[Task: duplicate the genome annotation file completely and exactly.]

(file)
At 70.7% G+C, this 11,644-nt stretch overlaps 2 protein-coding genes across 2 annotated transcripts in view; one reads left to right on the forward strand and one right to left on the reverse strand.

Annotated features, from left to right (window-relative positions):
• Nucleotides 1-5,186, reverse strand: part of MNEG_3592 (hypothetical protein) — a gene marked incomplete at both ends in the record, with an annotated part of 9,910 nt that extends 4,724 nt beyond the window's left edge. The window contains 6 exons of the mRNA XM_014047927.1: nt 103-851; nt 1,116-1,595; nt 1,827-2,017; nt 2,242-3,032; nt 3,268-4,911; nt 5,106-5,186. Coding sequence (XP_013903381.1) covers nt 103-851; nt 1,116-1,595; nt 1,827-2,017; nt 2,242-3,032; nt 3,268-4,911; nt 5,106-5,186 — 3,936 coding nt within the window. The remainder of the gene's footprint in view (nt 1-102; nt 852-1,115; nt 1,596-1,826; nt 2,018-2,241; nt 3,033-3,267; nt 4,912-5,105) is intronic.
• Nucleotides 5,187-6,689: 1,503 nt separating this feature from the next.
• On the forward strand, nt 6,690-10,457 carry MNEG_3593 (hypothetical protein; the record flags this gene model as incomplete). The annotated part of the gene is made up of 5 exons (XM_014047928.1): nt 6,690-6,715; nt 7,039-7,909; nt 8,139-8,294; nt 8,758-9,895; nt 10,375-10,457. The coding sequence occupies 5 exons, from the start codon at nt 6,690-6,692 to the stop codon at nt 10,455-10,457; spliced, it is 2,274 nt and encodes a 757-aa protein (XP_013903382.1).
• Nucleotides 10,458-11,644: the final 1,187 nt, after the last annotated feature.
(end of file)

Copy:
At 70.7% G+C, this 11,644-nt stretch overlaps 2 protein-coding genes across 2 annotated transcripts in view; one reads left to right on the forward strand and one right to left on the reverse strand.

Annotated features, from left to right (window-relative positions):
• Nucleotides 1-5,186, reverse strand: part of MNEG_3592 (hypothetical protein) — a gene marked incomplete at both ends in the record, with an annotated part of 9,910 nt that extends 4,724 nt beyond the window's left edge. The window contains 6 exons of the mRNA XM_014047927.1: nt 103-851; nt 1,116-1,595; nt 1,827-2,017; nt 2,242-3,032; nt 3,268-4,911; nt 5,106-5,186. Coding sequence (XP_013903381.1) covers nt 103-851; nt 1,116-1,595; nt 1,827-2,017; nt 2,242-3,032; nt 3,268-4,911; nt 5,106-5,186 — 3,936 coding nt within the window. The remainder of the gene's footprint in view (nt 1-102; nt 852-1,115; nt 1,596-1,826; nt 2,018-2,241; nt 3,033-3,267; nt 4,912-5,105) is intronic.
• Nucleotides 5,187-6,689: 1,503 nt separating this feature from the next.
• On the forward strand, nt 6,690-10,457 carry MNEG_3593 (hypothetical protein; the record flags this gene model as incomplete). The annotated part of the gene is made up of 5 exons (XM_014047928.1): nt 6,690-6,715; nt 7,039-7,909; nt 8,139-8,294; nt 8,758-9,895; nt 10,375-10,457. The coding sequence occupies 5 exons, from the start codon at nt 6,690-6,692 to the stop codon at nt 10,455-10,457; spliced, it is 2,274 nt and encodes a 757-aa protein (XP_013903382.1).
• Nucleotides 10,458-11,644: the final 1,187 nt, after the last annotated feature.